Now I am not very familiar with the luxury tax system proposed by the NHLPA. In all honesty, I think a luxury tax system is the best avenue to take. I think it should be one that allows for teams to go over the upper threshold by signing an additional marquee player or a couple of role players, but it should also come down on teams very hard ($5 on the dollar) if they abuse and system and go way over. Look at the luxury tax in baseball, it's a joke and represents what type of luxury tax should not be implemented in hockey. I would love to see one that sets the upper bar around $12-15M over the upper threshold, so that no team can truly afford to break the upper threshold by more than $15M without just tossing all their money out the window.

I agree, so why didn't the league tell the union that? Again, here's an opportunity for the league to seize onto something the players want and use it to achieve some of their aims. Instead, it's "cap or nothing".

A five percent rollback of salaries is a complete joke if the practice of giving a player a 10 percent raise no matter what his play was like to keep his rights. This doubles the role back the first time they come up for renewal. Second the Luxury tax as I have heard it had no teeth. The NHLPA representative himself said that they would not agree to luxury tax proposals that would slow down the growth of player salaries. If this is what he meant then the luxury tax proposals would be nothing more than lame revenue sharing between the richer and poorer clubs. It would be a joke of a tax like in baseball where it does nothing to stop the Yankees from making the agreement look like a joke with their roster of all stars. If the league does want parity in the league more like the NFL where a team can go from worst to first in one year not five rebuilding years anywhere in the league not just New York, Toronto ect... it has to have some sort of "cap/tax" that has some real teeth. I don't believe that ticket prices will come down in all markets unless the owners get the small 31 cap which I can't see. Even then I can't see Toronto doing anything but continuing up until the waiting line for season tickets starts to come down into the < 5 years area.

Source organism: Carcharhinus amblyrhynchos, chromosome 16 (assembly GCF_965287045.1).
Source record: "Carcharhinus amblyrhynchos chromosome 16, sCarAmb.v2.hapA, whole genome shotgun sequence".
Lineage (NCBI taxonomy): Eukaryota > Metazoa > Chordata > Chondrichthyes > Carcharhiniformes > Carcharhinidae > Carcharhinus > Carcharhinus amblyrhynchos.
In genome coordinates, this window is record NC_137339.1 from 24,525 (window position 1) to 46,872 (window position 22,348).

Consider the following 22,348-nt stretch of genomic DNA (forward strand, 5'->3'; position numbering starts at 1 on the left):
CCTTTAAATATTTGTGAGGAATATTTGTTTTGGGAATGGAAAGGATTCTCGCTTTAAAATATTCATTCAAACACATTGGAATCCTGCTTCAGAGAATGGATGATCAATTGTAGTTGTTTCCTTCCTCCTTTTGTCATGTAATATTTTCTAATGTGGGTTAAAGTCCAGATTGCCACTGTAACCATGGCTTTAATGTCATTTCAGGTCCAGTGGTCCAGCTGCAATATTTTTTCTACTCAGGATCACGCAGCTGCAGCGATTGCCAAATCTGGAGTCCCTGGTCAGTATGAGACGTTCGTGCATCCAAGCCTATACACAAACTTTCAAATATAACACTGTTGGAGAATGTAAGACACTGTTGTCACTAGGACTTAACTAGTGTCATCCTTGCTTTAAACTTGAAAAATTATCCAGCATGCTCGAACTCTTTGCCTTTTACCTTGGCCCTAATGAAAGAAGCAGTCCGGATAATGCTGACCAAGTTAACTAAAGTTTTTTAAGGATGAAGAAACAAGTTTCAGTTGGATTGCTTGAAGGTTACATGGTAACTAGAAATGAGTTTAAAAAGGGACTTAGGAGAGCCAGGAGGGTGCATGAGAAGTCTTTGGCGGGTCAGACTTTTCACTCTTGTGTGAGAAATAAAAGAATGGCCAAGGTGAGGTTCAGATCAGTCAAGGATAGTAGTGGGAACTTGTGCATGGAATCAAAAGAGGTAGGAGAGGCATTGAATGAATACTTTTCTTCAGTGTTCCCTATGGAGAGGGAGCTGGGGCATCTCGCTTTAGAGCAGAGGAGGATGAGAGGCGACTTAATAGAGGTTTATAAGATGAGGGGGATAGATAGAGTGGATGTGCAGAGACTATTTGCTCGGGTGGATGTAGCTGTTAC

Again, why didn't the league seize onto the players proposals and try to use them to gain some of the cost certainty they're seeking? I never suggested the players proposals were perfect, but they could form the basis for negotiating an overall deal that could work. And again, ticket prices won't drop significantly, if at all, under cost certainty, because it's the individual markets that drive those prices, not the players salaries.

Marc Sikkes

There is very good reason to support the owners in this dispute. Under the current system, even if they do everything right, some teams can't compete. I'm not saying that the owners are right in everything that they are asking for, but they want change and the players want more of the the same. And if things don't change my Oilers will be gone.

The Oilers aren't owned by some billionaire or a huge pension fund or a media company. They are owned by a bunch of local businessmen who bought the team not to make money, but to keep it in town. These men are wealthy, but they have tied down a sizable chunk of their assets in an investment that hasn't produced any income yet. In fact, it lost money every year since they took over except this one (and only because of the heritage classic) and required a big cash call a few years ago just to keep solvent.

They have done everything right. Northlands (I'm a traditionalist) is sellout or close to it every game. Despite being in the smallest market in the league they are in the top ten in merchandise revenue each year. Every form of income available to this team has been maximised and they've even invented new sources like the heritage classic. They never overpay players and we've watched Cujo, Doug Weight, Bill Guerin, Anson Carter and Mike Comrie walk because they wanted more than management thought they were worth. They draft local kids. And they treat fans with respect. They hold practices in small towns like Jasper and Drayton Valley to show that they value Oiler fans in rural areas as much as the ones in the city. They keep ticket prices as low as is possible and still pay the bills.

In short, the Oilers' ownership does everything that they are supposed to do under the system the players want to maintain, and none of the things that the players blame for skyrocketing salaries, yet they lose money every year and the team is never a threat to win the Stanley Cup. They struggle to make the playoffs.